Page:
DGAP-News Senegal Already Produces Gas: Investors Should Look Onshore
DGAP-News: African Energy Chamber / Key word(s): Miscellaneous
Senegal Already Produces Gas: Investors Should Look Onshore
15 January 2021, Dakar - Senegal is the hotspot for energy investment in West Africa right now, owing to a string of huge offshore hydrocarbons discoveries since 2014 (as well as its compelling renewables potential). The emergence of Senegal as a regional energy power is an exciting story. But for almost two decades, in fact, the country has been producing its own natural gas onshore, an hour's drive from Dakar. Further investment could unlock Senegal's onshore potential.
Introducing Onshore Senegal
Fortesa International, led by CEO Rogers Beall, started exploring in Senegal in 1997 and from the start, Beall aimed to create a business that was fully Senegalese. Today, the company has a staff of 125, with two expatriate mentors and some African expatriate staff, but the vast majority (around 98 percent) is Senegalese nationals. Beall has continually advocated for Senegal with U.S. companies and now serves on the U.S.-Africa Committee for the African Energy Chamber.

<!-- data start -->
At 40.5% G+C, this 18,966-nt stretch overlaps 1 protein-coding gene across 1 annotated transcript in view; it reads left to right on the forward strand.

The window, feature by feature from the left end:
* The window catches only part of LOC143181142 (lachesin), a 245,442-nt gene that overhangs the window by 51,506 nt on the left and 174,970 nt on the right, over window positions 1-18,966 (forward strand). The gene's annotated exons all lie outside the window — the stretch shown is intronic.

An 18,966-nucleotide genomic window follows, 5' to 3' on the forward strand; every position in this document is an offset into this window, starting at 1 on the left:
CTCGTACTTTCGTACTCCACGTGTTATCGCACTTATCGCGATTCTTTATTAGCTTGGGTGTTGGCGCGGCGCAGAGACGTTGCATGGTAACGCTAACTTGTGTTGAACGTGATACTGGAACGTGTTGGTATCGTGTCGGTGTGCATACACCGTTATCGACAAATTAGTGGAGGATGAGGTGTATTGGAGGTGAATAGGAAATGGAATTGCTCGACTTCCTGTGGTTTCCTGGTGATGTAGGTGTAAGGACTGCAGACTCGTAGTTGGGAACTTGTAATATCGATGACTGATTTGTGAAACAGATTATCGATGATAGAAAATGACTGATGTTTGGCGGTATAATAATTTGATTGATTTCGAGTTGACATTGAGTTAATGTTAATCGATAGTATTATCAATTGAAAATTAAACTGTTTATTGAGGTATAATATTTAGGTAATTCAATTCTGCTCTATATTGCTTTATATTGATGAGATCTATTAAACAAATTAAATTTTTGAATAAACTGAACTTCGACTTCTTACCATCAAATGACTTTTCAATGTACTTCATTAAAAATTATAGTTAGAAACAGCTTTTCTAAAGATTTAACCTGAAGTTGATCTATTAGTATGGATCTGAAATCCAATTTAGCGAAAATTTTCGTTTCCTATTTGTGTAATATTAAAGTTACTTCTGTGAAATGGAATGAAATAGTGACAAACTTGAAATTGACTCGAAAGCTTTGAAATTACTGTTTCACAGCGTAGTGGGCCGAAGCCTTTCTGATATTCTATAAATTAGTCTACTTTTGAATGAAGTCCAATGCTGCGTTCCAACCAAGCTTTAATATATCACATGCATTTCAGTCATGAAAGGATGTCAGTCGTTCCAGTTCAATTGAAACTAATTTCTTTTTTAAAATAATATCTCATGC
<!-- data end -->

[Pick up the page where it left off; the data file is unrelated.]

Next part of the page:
As AOP drove out to the Fortesa production site this week, Beall pointed to a plateau in the far distance, while we passed through a shallow valley. That, he said, is the edge of the 120-square-kilometer Thiombane Dome geological formation. It sits on the eastern side of the carbonate shelf edge that runs north to south along the coast of West Africa.
Volcanic eruptions in the sea 175 million years ago, joined up by sand blown in from the Sahara, created the Dakar peninsula. That same feature on the carbonate shelf edge extends deep into the Atlantic Ocean, and this is the basis for the massive offshore oil and gas fields generating so much excitement globally. This is where North America used to connect to Africa, and where we are driving now used to be the state of Georgia before it was the deep ocean bed. The African plate itself never moved.